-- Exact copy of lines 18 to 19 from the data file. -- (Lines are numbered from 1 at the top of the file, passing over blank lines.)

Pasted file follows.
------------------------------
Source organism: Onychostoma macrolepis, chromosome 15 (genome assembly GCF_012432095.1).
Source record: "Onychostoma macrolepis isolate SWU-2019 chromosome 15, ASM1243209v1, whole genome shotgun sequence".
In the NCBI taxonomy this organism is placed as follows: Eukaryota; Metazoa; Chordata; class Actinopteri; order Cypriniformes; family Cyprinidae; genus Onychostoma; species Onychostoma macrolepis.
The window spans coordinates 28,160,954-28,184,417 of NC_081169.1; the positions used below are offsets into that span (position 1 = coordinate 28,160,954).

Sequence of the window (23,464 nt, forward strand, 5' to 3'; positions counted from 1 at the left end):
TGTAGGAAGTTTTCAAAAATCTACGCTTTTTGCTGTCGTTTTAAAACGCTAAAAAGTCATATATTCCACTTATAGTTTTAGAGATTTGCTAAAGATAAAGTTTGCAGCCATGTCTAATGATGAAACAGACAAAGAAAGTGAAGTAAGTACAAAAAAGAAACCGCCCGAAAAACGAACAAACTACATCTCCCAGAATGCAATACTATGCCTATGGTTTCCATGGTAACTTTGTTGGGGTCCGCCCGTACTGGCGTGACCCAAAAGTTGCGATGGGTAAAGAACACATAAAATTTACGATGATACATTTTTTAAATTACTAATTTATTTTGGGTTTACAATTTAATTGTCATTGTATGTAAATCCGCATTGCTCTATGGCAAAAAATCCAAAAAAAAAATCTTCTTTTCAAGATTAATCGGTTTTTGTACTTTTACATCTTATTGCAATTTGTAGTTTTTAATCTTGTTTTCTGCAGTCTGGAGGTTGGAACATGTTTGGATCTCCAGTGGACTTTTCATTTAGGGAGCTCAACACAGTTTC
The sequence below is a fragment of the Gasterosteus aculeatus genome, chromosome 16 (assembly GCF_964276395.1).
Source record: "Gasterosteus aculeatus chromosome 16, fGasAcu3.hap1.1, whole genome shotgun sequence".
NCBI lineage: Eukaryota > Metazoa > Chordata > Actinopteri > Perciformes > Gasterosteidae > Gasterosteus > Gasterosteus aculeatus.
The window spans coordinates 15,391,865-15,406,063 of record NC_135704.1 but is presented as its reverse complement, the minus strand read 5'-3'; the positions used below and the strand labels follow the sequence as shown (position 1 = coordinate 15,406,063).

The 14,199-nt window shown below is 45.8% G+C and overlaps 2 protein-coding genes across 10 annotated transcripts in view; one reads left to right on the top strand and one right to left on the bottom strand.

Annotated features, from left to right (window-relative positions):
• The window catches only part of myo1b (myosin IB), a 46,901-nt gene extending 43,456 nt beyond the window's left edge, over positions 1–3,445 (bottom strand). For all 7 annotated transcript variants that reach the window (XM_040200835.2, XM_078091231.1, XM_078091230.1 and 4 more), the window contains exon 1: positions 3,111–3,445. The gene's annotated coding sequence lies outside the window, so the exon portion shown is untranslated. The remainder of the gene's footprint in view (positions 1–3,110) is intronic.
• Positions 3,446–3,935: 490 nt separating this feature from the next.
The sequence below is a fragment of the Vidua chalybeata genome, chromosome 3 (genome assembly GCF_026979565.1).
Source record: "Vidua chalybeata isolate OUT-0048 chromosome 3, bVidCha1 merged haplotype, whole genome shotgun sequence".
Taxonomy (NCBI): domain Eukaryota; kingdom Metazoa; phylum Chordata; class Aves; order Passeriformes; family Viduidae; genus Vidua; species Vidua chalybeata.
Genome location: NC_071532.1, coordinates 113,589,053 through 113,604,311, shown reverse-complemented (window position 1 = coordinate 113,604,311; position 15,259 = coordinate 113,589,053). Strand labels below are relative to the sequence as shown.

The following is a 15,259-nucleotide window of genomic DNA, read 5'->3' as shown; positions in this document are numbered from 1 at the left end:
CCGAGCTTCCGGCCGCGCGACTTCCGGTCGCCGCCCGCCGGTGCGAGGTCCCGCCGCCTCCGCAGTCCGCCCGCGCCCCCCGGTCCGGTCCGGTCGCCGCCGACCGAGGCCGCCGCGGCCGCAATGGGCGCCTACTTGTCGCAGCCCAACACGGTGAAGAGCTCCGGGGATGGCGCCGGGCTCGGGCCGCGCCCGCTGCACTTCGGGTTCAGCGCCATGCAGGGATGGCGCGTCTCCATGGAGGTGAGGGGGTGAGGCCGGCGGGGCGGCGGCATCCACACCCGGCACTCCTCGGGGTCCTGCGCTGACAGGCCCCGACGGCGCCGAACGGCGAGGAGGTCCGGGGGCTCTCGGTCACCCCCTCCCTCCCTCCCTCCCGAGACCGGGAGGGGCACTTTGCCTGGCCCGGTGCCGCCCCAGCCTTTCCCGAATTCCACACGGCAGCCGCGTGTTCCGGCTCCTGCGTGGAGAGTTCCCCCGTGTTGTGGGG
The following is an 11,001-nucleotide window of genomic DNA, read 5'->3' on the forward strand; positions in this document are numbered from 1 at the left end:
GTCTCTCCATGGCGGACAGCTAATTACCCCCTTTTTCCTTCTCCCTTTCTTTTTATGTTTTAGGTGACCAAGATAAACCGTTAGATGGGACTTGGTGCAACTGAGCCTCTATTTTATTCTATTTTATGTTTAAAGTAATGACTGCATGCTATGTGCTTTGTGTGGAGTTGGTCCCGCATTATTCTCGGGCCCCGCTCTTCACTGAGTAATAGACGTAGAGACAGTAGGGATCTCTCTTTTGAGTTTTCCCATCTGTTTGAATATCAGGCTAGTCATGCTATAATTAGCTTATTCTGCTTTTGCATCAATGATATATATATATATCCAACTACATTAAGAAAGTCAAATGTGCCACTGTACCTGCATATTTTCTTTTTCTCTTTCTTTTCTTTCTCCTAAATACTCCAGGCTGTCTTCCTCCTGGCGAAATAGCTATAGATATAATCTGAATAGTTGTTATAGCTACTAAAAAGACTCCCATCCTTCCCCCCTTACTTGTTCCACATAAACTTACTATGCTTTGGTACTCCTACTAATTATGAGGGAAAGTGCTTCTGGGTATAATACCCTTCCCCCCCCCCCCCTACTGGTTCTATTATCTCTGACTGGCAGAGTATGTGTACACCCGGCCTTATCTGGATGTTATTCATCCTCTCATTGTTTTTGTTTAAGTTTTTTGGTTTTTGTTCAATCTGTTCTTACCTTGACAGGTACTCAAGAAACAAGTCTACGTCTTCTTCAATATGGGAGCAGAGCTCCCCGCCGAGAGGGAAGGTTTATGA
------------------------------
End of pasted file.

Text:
Genome location: NC_071532.1, coordinates 113,589,053 through 113,604,311, shown reverse-complemented (window position 1 = coordinate 113,604,311; position 15,259 = coordinate 113,589,053). Strand labels below are relative to the sequence as shown.

The following is a 15,259-nucleotide window of genomic DNA, read 5'->3' as shown; positions in this document are numbered from 1 at the left end: